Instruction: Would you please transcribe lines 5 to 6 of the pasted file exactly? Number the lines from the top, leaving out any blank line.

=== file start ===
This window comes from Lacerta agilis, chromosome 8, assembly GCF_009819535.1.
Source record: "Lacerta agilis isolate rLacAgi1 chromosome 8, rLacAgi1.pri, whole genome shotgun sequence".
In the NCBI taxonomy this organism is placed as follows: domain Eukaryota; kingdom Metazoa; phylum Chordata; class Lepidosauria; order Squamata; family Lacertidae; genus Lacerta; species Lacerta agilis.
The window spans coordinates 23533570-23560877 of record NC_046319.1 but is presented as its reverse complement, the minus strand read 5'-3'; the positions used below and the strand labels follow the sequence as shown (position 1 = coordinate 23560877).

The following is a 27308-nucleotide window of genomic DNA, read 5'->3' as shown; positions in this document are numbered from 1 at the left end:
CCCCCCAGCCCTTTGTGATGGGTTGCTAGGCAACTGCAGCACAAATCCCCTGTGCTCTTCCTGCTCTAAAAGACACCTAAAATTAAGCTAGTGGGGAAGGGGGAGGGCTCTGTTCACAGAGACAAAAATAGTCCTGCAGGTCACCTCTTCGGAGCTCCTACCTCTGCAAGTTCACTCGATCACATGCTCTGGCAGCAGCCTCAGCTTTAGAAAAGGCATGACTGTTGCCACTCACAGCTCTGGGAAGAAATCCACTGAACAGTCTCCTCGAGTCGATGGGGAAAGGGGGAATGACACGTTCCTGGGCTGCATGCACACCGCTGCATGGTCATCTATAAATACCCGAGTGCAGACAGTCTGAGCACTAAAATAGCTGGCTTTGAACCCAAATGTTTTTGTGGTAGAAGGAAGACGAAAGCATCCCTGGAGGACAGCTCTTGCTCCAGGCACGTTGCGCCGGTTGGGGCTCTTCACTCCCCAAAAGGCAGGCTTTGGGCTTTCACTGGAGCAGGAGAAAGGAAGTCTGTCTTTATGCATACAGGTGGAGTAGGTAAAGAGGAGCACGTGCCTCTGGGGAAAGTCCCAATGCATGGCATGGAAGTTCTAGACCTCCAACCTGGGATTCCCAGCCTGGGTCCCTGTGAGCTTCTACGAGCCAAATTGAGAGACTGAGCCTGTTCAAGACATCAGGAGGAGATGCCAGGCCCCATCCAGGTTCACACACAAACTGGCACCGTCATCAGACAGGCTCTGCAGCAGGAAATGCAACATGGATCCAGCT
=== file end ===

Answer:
The following is a 27308-nucleotide window of genomic DNA, read 5'->3' as shown; positions in this document are numbered from 1 at the left end:
CCCCCCAGCCCTTTGTGATGGGTTGCTAGGCAACTGCAGCACAAATCCCCTGTGCTCTTCCTGCTCTAAAAGACACCTAAAATTAAGCTAGTGGGGAAGGGGGAGGGCTCTGTTCACAGAGACAAAAATAGTCCTGCAGGTCACCTCTTCGGAGCTCCTACCTCTGCAAGTTCACTCGATCACATGCTCTGGCAGCAGCCTCAGCTTTAGAAAAGGCATGACTGTTGCCACTCACAGCTCTGGGAAGAAATCCACTGAACAGTCTCCTCGAGTCGATGGGGAAAGGGGGAATGACACGTTCCTGGGCTGCATGCACACCGCTGCATGGTCATCTATAAATACCCGAGTGCAGACAGTCTGAGCACTAAAATAGCTGGCTTTGAACCCAAATGTTTTTGTGGTAGAAGGAAGACGAAAGCATCCCTGGAGGACAGCTCTTGCTCCAGGCACGTTGCGCCGGTTGGGGCTCTTCACTCCCCAAAAGGCAGGCTTTGGGCTTTCACTGGAGCAGGAGAAAGGAAGTCTGTCTTTATGCATACAGGTGGAGTAGGTAAAGAGGAGCACGTGCCTCTGGGGAAAGTCCCAATGCATGGCATGGAAGTTCTAGACCTCCAACCTGGGATTCCCAGCCTGGGTCCCTGTGAGCTTCTACGAGCCAAATTGAGAGACTGAGCCTGTTCAAGACATCAGGAGGAGATGCCAGGCCCCATCCAGGTTCACACACAAACTGGCACCGTCATCAGACAGGCTCTGCAGCAGGAAATGCAACATGGATCCAGCT